Organic LCD in new iPhone?

Discussion in 'iPhone' started by benlee, Jun 1, 2008.

  1. benlee macrumors 65816

    benlee

    Joined:
    Mar 4, 2007
    #1
    Anyone heard of this? Is this a rumor that I have missed?
     
  2. NT1440 macrumors G4

    NT1440

    Joined:
    May 18, 2008
    Location:
    Hartford, CT
    #2
    its OLED, its expensive, not really ready for mass use on any scale yet, so no, this is purely rumor
     
  3. Julien macrumors G3

    Julien

    Joined:
    Jun 30, 2007
    Location:
    Atlanta
    #3
    Also OLED has a short life span of less than 5000 hours at this time (work in progress). Of course this is not a big problem for phones
     
  4. NT1440 macrumors G4

    NT1440

    Joined:
    May 18, 2008
    Location:
    Hartford, CT
    #4
    whoops forgot about that, i guess that ties in with it being in its infancy currently
     
  5. phinnaeus macrumors member

    Joined:
    May 19, 2008
    Location:
    North Carolina, USA
    #5
    I read somewhere they had upped the expected life expectancy to somewhere around a 20 thousand hours, let me go look for my source.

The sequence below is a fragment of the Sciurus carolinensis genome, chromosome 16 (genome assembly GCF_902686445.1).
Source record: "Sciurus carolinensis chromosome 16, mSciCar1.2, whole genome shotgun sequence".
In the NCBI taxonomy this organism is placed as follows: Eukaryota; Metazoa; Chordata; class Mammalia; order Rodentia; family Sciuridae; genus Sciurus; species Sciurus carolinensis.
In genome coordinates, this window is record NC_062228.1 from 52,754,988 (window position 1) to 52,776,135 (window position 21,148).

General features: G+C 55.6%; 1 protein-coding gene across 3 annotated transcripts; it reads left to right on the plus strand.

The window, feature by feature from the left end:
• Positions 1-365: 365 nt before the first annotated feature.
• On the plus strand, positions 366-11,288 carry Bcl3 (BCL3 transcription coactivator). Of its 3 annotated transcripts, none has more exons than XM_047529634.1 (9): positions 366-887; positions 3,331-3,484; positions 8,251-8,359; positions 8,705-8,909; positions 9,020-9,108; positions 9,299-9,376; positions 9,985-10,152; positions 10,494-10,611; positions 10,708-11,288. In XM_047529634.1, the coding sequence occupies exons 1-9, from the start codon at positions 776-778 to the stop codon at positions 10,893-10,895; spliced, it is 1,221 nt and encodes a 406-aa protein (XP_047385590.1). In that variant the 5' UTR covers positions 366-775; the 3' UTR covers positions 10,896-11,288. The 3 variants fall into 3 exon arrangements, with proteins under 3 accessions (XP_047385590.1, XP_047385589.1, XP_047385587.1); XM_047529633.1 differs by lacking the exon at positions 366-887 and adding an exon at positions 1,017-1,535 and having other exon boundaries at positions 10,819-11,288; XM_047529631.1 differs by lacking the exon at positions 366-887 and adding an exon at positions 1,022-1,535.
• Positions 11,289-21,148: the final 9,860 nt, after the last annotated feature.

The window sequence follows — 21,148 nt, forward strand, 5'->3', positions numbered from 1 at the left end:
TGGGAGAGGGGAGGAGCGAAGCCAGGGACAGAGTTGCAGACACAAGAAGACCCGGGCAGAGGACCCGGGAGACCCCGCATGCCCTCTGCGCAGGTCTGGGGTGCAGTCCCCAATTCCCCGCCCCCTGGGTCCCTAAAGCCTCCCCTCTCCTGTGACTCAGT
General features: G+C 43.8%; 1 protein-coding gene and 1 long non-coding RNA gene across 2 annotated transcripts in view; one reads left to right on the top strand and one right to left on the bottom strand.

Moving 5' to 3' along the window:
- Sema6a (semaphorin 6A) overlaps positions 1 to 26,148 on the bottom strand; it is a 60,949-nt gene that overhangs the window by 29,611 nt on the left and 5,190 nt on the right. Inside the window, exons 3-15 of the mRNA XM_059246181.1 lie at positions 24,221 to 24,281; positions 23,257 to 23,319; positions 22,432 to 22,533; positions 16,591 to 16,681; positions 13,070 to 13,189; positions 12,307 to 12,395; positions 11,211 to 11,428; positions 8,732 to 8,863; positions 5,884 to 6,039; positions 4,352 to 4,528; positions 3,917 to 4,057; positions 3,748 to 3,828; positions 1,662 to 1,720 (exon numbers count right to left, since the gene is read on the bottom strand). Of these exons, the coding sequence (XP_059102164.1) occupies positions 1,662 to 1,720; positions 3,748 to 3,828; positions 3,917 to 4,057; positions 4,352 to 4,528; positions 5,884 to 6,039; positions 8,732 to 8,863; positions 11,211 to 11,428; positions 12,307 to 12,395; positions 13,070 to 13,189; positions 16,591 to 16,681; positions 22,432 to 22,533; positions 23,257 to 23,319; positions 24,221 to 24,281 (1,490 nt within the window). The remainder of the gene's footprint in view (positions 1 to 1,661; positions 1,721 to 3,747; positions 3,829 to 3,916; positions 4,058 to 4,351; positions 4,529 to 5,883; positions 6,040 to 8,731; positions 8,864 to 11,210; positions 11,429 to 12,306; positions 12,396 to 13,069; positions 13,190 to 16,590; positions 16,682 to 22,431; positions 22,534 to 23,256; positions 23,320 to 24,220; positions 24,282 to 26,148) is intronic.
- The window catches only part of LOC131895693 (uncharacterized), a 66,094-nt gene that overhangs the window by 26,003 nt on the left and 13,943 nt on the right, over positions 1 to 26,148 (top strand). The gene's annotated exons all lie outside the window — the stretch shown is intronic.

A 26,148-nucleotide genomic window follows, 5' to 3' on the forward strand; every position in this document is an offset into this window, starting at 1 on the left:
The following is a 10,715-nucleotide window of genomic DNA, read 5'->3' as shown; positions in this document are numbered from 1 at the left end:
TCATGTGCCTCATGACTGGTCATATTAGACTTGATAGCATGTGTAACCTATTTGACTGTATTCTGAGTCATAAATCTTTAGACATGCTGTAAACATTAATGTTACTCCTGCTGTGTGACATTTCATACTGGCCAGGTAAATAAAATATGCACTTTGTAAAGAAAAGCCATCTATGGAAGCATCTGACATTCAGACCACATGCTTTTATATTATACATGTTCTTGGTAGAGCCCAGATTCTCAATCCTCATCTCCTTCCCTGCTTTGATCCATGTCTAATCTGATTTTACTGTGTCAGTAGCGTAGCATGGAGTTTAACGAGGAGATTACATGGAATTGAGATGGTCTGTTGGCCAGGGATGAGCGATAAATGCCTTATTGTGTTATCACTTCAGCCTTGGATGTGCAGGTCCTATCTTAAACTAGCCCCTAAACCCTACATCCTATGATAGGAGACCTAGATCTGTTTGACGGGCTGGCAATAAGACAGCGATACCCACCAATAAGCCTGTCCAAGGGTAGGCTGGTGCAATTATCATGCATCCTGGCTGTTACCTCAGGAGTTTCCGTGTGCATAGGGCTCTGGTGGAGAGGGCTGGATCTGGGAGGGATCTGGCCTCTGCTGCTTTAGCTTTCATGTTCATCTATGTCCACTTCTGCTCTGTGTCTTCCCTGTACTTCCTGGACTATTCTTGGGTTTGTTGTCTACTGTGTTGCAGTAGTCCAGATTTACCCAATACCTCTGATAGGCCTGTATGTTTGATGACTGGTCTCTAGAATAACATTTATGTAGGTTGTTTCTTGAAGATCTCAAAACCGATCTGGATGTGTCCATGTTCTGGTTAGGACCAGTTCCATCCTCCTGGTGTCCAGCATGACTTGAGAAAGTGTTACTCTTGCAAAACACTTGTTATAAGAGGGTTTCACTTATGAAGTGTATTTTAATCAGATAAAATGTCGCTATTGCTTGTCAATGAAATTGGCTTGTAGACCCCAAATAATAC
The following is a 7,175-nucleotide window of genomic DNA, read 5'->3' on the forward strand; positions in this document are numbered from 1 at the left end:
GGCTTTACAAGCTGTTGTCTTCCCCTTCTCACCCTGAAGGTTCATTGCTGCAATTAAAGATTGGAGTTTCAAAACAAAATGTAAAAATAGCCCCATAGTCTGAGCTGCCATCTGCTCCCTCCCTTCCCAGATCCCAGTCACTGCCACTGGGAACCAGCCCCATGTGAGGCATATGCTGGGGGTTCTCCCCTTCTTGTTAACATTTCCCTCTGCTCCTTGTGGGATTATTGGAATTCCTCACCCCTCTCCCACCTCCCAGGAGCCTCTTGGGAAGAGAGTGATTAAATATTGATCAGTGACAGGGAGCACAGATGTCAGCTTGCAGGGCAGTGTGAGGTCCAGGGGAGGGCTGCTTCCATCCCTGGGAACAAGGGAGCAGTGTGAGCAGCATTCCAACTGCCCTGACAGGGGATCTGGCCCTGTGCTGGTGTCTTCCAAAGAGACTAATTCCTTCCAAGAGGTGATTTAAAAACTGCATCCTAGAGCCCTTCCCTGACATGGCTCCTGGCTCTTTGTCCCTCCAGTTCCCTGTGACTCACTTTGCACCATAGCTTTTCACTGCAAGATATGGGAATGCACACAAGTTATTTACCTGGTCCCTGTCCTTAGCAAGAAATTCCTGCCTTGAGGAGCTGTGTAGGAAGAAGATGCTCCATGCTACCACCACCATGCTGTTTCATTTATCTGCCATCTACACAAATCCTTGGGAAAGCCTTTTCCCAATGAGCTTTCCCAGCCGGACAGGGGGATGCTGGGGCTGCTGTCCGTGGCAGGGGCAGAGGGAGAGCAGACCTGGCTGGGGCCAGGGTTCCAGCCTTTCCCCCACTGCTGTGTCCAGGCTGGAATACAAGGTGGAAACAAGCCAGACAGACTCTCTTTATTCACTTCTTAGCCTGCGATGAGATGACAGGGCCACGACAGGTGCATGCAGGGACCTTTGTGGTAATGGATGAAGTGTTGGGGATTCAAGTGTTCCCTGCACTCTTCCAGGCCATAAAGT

Yeah, this article says some experimental (obviously not ready for mass production, I'm just posting this for interest) OLEDs were created with a life expectancy of 62,000 hours minimum. The blue has always been the limiting color for some reason, and they last somewhere around 62,000 hours.

    Article Link
     
  6. DreamPod macrumors 65816

    DreamPod

    Joined:
    Mar 15, 2008
    #6
    There was a rumor about the iPhone having an OLED screen back in the day, but nothing been heard since. The advantages over LCD would be, better battery life, thinner/lighter, better refresh rate, and MUCH higher quality colors.

    The disadvantages are price, resolution, and lifespan. Unfortunately, OLED is still new, thus expensive technology, and that 11 inch TV Sony sells only has a resolution of 960 x 540. The lifespan isn't really that bad, for Sony's *production* OLED TV (the 11 inch one that costs $2500), Sony claims 30,000 hours to lose half the brightness. Now, a separate company claims only 17,000 hours, but they only tested 1000 hours and based their results on that. But even if that's true, you could be actively using your OLED iPhone for 8 hours a day for more than 5 years before the screen was half as bright. Of course by then you'll need to send your phone in for a new battery anyways...
     
  7. t0mat0 macrumors 603

    t0mat0

    Joined:
    Aug 29, 2006
    Location:
    Home
    #7
    Permanently on for 1 year = ~8,750 hours (24x365.25)
    Permanently on for 2 years = 17,500 hours

    It's a possibility.
     

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